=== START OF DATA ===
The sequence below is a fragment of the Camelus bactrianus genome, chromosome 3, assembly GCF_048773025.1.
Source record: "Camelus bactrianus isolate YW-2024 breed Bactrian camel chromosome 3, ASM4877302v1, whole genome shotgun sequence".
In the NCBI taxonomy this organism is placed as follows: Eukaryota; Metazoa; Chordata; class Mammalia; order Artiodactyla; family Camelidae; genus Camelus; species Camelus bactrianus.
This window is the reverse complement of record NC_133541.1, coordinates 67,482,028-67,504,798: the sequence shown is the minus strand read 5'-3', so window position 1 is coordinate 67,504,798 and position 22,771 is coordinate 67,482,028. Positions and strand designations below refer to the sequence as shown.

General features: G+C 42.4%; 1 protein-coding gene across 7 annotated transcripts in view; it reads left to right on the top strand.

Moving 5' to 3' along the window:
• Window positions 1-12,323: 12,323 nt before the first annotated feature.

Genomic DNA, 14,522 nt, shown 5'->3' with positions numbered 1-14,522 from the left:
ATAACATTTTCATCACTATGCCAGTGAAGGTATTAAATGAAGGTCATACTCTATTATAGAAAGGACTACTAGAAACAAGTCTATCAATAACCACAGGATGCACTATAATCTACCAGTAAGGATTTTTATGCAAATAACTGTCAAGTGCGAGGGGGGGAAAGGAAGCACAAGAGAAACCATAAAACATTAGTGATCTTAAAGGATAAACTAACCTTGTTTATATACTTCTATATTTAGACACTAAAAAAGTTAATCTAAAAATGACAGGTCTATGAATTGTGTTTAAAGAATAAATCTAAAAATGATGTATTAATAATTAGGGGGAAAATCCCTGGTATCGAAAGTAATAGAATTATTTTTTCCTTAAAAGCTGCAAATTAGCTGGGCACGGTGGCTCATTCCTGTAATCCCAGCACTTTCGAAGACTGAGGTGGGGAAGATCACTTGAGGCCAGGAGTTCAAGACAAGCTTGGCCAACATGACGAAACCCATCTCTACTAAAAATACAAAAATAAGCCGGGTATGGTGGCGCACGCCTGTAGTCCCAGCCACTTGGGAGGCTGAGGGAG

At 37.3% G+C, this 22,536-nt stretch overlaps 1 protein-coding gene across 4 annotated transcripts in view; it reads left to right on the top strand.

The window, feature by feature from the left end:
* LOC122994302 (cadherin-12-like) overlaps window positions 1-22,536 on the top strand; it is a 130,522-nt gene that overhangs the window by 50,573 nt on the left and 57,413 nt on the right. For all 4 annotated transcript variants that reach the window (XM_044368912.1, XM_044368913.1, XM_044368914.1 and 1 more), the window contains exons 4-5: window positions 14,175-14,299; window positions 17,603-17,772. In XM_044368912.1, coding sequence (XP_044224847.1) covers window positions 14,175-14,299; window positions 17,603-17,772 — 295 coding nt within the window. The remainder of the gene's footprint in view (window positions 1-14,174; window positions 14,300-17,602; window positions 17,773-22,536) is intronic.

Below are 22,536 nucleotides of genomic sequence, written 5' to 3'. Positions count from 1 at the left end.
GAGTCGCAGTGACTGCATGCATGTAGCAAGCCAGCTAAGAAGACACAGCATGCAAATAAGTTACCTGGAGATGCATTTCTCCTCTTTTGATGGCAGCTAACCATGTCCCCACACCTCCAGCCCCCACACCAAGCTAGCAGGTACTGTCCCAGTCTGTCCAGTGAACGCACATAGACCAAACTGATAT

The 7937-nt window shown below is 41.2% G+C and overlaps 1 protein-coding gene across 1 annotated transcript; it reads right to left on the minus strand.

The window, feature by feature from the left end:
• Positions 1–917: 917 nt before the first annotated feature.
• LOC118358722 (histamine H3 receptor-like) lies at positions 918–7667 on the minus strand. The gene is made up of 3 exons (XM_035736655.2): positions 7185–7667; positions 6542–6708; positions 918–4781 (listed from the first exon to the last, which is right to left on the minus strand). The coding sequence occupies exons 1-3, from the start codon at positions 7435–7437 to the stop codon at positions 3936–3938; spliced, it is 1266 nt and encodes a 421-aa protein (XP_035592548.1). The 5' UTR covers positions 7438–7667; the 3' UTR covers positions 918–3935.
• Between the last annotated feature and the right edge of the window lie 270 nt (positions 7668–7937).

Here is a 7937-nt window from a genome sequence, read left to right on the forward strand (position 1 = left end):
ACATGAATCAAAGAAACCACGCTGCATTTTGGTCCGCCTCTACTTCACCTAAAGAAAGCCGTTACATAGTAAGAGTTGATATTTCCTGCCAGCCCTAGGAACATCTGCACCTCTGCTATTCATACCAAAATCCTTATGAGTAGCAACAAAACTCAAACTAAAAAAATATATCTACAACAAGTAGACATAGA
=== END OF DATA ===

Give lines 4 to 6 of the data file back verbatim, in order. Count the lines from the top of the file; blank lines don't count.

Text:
This window is the reverse complement of record NC_133541.1, coordinates 67,482,028-67,504,798: the sequence shown is the minus strand read 5'-3', so window position 1 is coordinate 67,504,798 and position 22,771 is coordinate 67,482,028. Positions and strand designations below refer to the sequence as shown.

General features: G+C 42.4%; 1 protein-coding gene across 7 annotated transcripts in view; it reads left to right on the top strand.

Moving 5' to 3' along the window: